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Divided We Stand

Divided We Stand
New book about the 2020 election.

Tuesday, January 11, 2022

Registration Drives in the Midterm

Our new book is titled Divided We Stand: The 2020 Elections and American Politics.  Among other things, it discusses congressional and state elections.  The 2021 off-year races were a curtain-raiser for the midterms -- and the stage was full of bad mojo for Democrats.

The latest entry into the debate comes from Forward Majority, a Democratic-aligned super PAC focused on winning the sorts of state legislative races that are increasingly central in American politics.

In a provocative new “Blueprint for Power,” the group calls for a “radical departure” from the Democratic Party’s existing strategy, which has left Republicans in command of key state legislatures across the country.

“We need to claw our way back to power to prevent election subversion,” Vicky Hausman, founder and co-chief executive of Forward Majority, said in an interview, expressing a common fear on the left that in 2024 Republicans will use those statehouse majorities to steal the next presidential election. Forward Majority has identified nearly 2 million unregistered voters it sees as likely Democratic, largely in suburban areas that the group says are critical to winning those legislatures back.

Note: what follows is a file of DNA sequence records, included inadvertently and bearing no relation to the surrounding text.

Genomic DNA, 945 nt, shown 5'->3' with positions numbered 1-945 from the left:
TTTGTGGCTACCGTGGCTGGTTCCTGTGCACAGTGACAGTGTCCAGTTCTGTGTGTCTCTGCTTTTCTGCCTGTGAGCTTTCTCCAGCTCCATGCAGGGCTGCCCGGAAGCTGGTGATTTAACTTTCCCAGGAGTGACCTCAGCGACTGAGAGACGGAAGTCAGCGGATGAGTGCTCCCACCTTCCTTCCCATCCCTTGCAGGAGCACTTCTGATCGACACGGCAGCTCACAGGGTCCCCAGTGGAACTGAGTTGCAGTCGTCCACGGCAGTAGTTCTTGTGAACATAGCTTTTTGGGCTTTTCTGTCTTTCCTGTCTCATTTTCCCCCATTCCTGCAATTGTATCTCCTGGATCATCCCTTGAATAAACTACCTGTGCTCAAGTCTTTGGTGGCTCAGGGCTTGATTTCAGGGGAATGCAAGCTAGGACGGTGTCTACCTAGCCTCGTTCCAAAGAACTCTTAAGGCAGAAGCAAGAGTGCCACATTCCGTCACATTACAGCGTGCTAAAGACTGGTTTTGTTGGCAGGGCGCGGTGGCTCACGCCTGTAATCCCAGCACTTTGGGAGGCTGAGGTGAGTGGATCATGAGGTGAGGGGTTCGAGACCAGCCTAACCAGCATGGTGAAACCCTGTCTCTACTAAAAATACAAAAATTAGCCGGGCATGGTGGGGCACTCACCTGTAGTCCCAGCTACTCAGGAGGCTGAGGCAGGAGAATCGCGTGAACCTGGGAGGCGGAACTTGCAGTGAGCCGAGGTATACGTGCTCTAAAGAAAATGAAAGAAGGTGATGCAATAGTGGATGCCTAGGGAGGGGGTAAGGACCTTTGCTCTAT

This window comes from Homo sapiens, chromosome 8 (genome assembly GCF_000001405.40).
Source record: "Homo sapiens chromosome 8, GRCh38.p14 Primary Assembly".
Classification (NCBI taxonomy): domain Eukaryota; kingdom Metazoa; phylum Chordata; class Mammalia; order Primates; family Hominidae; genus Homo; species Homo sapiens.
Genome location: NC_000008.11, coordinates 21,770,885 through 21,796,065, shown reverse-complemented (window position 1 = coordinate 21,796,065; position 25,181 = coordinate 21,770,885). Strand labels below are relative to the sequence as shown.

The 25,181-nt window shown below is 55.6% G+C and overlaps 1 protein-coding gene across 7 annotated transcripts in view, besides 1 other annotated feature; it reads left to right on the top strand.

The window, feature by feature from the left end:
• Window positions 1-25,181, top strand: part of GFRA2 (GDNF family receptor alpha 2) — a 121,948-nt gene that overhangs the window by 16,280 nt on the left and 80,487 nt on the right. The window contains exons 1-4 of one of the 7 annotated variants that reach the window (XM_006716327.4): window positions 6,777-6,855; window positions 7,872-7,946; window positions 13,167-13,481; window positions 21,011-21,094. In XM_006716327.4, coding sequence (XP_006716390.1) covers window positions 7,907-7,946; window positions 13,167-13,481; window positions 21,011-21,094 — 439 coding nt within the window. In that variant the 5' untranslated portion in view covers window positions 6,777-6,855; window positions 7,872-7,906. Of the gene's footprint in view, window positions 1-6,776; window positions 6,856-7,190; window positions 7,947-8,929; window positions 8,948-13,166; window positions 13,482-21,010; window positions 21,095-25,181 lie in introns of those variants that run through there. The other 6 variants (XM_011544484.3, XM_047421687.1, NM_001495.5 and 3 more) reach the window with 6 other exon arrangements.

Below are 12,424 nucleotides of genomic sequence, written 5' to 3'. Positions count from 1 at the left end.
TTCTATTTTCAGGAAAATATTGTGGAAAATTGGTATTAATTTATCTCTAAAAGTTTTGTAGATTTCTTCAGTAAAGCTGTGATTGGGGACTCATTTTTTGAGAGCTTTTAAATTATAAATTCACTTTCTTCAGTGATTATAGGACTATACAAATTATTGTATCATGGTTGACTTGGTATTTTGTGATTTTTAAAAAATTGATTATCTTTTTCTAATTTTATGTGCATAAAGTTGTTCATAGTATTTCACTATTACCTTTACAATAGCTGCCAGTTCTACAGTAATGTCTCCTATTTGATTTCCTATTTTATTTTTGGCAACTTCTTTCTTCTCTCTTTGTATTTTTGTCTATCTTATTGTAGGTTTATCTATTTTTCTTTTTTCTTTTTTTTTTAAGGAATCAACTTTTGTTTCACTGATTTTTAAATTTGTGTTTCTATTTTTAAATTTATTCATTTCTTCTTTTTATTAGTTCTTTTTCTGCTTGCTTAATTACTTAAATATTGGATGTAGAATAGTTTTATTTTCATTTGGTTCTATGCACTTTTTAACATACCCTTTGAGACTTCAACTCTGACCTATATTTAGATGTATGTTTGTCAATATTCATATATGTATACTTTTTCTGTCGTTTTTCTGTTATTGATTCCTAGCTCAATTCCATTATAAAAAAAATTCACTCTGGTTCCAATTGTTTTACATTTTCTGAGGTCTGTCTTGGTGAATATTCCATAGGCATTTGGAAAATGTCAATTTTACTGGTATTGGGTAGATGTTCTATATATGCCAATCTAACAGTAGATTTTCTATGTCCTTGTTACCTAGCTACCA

The new data comes as Republicans have begun to outpace Democrats in voter registration in major swing states, including Florida, Pennsylvania and North Carolina. Worse for Democrats, the coronavirus pandemic disrupted the usual pathways that the party had used to bring in new voters: sign-ups at the Department of Motor Vehicles and face-to-face field work. And it comes as President Biden faces growing skepticism among African Americans over whether he has a formula to overcome voting restrictions pushed by G.O.P.-led state legislatures — the topic of a high-profile address that he plans to give on Tuesday in Atlanta.

An analysis by Catalist, a Democratic data firm, shows that in 2020, the Democrats’ traditional edge in voter registration shrank to nine percentage points in key states, down from a 19-percentage-point advantage over Republicans in 2009.